An issue that has raised concerns relates to the capacity of the global economy to accommodate an enduring demographic, economic and resource consumption growth. Since the 1970s, many statements have been made asserting that the world would be unable to sustain such growth without a possible socioeconomic and environmental breakdown. While these perspectives have been demonstrated to be inaccurate, since resources availability and the quality of life increased, there are enduring concerns that at some point a threshold could be reached, particularly in regard to climate change. Under such conditions, an emphasis on sustainable development has been advocated as a priority for future social and economic development. The most commonly used definition of sustainable development is:“Sustainable development is development that meets the needs of the present without compromising the ability of future generations to meet their own needs.” Brundtland Report, Our Common Future.

Sustainable development is however a complex concept that is subject to numerous interpretations since it involves several disciplines and possible interconnections. It is not surprising that the subject is prone to confusion in terms of its nature, consequences and appropriate response. It is however generally agreed that sustainability favors conditions that benefits the environment, the economy and the society without compromising the welfare of future generations. Still, as history clearly demonstrates, the conditions of future societies will largely depend upon the legacy of current societies on resources and the environment. All forms of assets (capital, real estate, infrastructures, resources) passed on to the next generation should be at least of equal value (utility) per capita. The basic definition of sustainability has been expanded to include three major pillars (often referred as the three Es):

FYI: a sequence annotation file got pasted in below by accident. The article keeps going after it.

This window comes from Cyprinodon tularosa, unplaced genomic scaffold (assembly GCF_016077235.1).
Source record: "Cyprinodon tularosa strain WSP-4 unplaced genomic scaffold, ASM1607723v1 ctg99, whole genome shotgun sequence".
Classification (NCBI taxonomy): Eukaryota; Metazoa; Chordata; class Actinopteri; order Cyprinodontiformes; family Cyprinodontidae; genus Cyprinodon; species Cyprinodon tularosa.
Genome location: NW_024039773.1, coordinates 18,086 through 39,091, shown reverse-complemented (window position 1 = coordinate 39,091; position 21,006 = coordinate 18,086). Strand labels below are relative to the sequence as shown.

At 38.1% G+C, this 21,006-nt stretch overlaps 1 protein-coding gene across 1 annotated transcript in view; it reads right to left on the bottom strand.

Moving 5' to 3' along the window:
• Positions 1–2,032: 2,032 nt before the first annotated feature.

Social equity: Relates to conditions favoring a distribution of resources among the current generation based upon comparative levels of productivity. This implies that individuals or institutions are free to pursue the ventures of their choice and reaps the rewards for the risk they take and the efforts they make. Social equity is usually the most difficult element of the concept of sustainability to define. It should not be confused with redistribution (or socialism) where a segment of the population agrees or is coerced to support another segment.

Economic efficiency: Concerns conditions permitting higher levels of economic efficiency in terms of resource and labor usage. It focuses on capabilities, competitiveness, flexibility in production and providing goods and services that supply a market demand. Under such circumstances, factors of production should be freely allocated and markets open to trade.

Environmental responsibility: Involves a “footprint” which is lesser than the capacity of the environment to accommodate. This includes the supply of resources (food, water, energy, etc.), but also the safe disposal of numerous forms of wastes. Its core tenets include the conservation and reuse of products and resources.

Another important debate relates to what extent public entities (both at the national and supra-national levels) have a role to play. More bluntly, should sustainability be imposed by regulation or be the outcome of market forces? Environmentalists are dominantly leaning towards regulations and would argue that sustainability is a much too long term concept to be addressed by corporations focused on the short term. A counter argument could be made that the time horizon of governments, especially democratic regimes, is also very short and on rare instances governments have shown to be proactive regarding environmental matters. Further, the decision making and regulatory apparatus of many governments has been captured by special interests, implying that public environmental policy is reflective of the wishes of large private interests.

The question remains as if expectations can be placed on entities that seek to optimize positive perception (governments) or on entities that seek to optimize efficiency and profit (corporations). Paradoxically, while governments tend to be inflexible and unable to adapt, corporations have demonstrated a resounding ability to shift their strategies and provide products that reflect the expectations of their customers (including environmentally responsible products). It could thus be argued that the private sector is more likely to achieve sustainability than the public sector. This complex relationship underlines the issue of the respective roles of regulations and innovations in achieving a higher level of sustainability.

The writer is a student of University of Central Punjab